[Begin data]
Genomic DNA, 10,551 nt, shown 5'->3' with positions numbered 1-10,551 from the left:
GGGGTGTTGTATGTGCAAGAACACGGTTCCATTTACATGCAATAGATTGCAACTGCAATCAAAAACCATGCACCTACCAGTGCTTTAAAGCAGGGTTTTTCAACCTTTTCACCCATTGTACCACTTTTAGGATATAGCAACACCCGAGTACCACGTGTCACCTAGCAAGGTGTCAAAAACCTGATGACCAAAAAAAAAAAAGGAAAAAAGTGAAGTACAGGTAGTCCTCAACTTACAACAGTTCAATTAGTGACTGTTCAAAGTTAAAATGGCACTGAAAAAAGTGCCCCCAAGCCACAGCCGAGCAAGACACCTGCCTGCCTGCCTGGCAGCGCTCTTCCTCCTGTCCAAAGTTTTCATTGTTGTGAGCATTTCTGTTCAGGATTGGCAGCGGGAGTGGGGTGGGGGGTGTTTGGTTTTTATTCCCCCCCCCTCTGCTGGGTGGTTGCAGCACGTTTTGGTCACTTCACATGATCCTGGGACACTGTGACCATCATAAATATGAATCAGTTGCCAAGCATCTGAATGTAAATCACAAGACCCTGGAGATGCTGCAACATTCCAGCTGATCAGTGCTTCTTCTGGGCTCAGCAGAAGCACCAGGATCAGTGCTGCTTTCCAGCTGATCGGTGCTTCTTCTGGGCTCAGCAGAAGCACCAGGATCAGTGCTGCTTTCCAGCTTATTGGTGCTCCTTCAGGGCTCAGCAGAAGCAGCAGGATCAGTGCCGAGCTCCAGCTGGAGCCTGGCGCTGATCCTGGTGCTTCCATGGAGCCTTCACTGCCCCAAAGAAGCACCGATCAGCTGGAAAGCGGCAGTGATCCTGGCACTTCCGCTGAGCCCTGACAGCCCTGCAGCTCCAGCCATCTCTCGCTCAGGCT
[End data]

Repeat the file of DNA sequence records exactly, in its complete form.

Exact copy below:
Genomic DNA, 10,551 nt, shown 5'->3' with positions numbered 1-10,551 from the left:
GGGGTGTTGTATGTGCAAGAACACGGTTCCATTTACATGCAATAGATTGCAACTGCAATCAAAAACCATGCACCTACCAGTGCTTTAAAGCAGGGTTTTTCAACCTTTTCACCCATTGTACCACTTTTAGGATATAGCAACACCCGAGTACCACGTGTCACCTAGCAAGGTGTCAAAAACCTGATGACCAAAAAAAAAAAAGGAAAAAAGTGAAGTACAGGTAGTCCTCAACTTACAACAGTTCAATTAGTGACTGTTCAAAGTTAAAATGGCACTGAAAAAAGTGCCCCCAAGCCACAGCCGAGCAAGACACCTGCCTGCCTGCCTGGCAGCGCTCTTCCTCCTGTCCAAAGTTTTCATTGTTGTGAGCATTTCTGTTCAGGATTGGCAGCGGGAGTGGGGTGGGGGGTGTTTGGTTTTTATTCCCCCCCCCTCTGCTGGGTGGTTGCAGCACGTTTTGGTCACTTCACATGATCCTGGGACACTGTGACCATCATAAATATGAATCAGTTGCCAAGCATCTGAATGTAAATCACAAGACCCTGGAGATGCTGCAACATTCCAGCTGATCAGTGCTTCTTCTGGGCTCAGCAGAAGCACCAGGATCAGTGCTGCTTTCCAGCTGATCGGTGCTTCTTCTGGGCTCAGCAGAAGCACCAGGATCAGTGCTGCTTTCCAGCTTATTGGTGCTCCTTCAGGGCTCAGCAGAAGCAGCAGGATCAGTGCCGAGCTCCAGCTGGAGCCTGGCGCTGATCCTGGTGCTTCCATGGAGCCTTCACTGCCCCAAAGAAGCACCGATCAGCTGGAAAGCGGCAGTGATCCTGGCACTTCCGCTGAGCCCTGACAGCCCTGCAGCTCCAGCCATCTCTCGCTCAGGCT